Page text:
TABLE 2: Invasive alien plants in South Africa which are under complete or substantial biological control, indicating whether deliberate, human-mediated biological control actions are required, and whether a change in the legal status of the IAP is desirable.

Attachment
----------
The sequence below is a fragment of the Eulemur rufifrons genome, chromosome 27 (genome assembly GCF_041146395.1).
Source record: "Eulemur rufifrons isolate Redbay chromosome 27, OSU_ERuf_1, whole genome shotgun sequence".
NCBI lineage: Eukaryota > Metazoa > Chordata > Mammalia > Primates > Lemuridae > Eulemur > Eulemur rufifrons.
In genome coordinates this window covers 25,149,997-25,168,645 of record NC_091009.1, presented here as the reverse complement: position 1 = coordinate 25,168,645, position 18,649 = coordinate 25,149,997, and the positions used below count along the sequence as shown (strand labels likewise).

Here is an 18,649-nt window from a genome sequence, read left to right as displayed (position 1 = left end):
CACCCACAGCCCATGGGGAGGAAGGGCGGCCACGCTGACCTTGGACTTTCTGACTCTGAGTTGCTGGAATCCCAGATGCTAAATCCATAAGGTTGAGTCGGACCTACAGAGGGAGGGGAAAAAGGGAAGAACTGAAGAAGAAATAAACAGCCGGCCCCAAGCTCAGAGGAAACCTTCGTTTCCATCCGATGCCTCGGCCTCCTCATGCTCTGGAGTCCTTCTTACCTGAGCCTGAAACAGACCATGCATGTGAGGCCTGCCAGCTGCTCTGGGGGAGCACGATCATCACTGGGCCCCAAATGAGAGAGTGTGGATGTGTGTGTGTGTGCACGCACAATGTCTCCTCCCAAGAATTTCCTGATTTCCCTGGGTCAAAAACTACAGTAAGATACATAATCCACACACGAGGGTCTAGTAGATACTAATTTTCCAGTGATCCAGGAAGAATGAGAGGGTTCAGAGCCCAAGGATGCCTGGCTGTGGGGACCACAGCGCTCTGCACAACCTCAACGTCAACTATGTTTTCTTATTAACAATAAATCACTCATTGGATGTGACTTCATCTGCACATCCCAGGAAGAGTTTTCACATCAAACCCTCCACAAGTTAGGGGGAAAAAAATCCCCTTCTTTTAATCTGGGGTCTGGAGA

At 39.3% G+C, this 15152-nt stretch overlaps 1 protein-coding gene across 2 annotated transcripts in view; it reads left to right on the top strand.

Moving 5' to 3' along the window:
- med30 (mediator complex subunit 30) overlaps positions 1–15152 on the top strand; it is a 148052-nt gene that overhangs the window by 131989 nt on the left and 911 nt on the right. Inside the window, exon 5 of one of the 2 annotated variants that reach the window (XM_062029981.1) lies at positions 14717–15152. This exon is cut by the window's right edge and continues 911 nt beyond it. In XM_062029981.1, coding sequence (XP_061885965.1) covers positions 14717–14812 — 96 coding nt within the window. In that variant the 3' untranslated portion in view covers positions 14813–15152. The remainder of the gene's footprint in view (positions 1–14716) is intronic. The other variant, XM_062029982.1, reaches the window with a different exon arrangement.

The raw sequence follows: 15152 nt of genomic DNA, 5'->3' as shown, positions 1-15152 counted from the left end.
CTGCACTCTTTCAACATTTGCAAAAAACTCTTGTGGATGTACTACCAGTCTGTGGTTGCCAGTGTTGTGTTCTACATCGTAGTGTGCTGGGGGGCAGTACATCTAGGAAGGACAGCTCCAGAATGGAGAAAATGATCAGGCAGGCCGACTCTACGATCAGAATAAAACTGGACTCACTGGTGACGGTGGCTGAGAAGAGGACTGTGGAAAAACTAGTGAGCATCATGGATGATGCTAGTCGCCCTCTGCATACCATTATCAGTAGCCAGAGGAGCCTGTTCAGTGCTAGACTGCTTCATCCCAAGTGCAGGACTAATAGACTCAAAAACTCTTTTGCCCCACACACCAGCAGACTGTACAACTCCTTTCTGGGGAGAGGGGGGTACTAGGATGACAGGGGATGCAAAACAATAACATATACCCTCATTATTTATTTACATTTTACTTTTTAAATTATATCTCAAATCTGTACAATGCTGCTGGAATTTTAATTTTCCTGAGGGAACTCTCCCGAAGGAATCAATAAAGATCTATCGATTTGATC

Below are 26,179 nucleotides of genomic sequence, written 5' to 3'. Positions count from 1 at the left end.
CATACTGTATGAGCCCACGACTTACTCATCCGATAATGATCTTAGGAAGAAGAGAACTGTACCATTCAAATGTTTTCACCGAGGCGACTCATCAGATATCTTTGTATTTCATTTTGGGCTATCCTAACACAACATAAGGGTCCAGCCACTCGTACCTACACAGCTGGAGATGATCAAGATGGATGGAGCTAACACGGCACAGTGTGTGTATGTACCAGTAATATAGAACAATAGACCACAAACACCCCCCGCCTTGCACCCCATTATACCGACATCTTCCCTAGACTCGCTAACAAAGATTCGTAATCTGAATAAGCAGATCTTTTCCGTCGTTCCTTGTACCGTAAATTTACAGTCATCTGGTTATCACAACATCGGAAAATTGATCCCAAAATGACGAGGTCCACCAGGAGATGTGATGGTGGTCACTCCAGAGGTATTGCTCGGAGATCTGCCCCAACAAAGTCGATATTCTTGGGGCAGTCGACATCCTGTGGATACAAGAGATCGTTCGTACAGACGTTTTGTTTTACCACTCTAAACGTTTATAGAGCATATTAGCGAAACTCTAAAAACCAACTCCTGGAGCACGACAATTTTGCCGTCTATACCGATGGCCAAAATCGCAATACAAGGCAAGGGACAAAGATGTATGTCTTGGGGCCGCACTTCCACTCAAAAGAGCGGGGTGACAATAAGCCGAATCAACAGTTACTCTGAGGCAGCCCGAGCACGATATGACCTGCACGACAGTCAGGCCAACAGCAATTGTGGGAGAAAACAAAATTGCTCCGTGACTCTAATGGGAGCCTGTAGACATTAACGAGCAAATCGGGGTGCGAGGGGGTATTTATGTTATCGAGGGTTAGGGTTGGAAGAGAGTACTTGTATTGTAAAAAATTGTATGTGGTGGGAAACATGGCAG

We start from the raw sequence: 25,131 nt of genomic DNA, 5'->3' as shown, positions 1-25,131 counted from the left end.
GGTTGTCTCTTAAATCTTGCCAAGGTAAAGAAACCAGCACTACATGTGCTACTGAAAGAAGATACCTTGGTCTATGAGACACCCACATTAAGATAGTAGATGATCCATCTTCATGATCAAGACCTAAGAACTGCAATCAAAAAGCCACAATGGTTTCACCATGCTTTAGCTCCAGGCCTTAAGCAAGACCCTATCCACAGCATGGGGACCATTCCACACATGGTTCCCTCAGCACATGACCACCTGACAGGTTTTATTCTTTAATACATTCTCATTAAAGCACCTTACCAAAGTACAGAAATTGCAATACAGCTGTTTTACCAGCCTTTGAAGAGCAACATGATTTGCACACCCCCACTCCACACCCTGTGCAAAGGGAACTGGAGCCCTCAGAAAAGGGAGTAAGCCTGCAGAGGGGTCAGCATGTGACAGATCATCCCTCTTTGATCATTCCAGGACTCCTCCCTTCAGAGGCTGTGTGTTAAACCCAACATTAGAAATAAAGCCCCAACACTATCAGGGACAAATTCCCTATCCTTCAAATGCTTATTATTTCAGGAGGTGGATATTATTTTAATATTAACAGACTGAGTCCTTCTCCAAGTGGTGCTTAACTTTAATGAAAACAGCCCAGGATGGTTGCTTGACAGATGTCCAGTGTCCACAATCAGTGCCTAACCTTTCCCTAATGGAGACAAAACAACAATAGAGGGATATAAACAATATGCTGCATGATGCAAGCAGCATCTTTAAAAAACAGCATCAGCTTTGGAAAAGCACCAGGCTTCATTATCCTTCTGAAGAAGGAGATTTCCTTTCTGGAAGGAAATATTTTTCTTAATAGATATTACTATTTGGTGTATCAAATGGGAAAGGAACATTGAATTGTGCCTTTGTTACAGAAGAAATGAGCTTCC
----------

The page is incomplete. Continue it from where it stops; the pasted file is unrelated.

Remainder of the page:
Other notable successes involved the use of seed attacking agents for the control of ten species of Australian Acacia using five seed-feeding weevils and two flower-galling midges (Impson et al. 2011). These Acacia species are considered among the most problematic and damaging invasive alien species in South Africa (Henderson 2001, 2007; van Wilgen et al. 2008), and biological control has resulted in extensive damage to six of the species, with considerable or moderate damage to a further three species (Impson et al. 2011). As a result, six Australian Acacia species are under substantial control (Klein 2011, updated 2016; Table 2). Although the impact of seed-attacking agents is less obvious and visible than agents that damage the structural tissue or leaves, the reduction in reproductive output caused by these agents is significant, even for IAPs with long-lived seedbanks, and has made control using manual and chemical methods economically viable (van Wilgen & Wannenburgh 2016). The successful long-term impact of seed-attacking agents on populations of some woody invasive species has resulted in a call to stop manual removal of species that have effective agents in order to focus efforts on those without biological control (van Wilgen et al. 2016). The use of seed-attacking agents has led to a reduction in the reproductive output of a number of woody tree species while still allowing the species to be exploited commercially, thus avoiding conflicts of interest (Impson et al. 2011).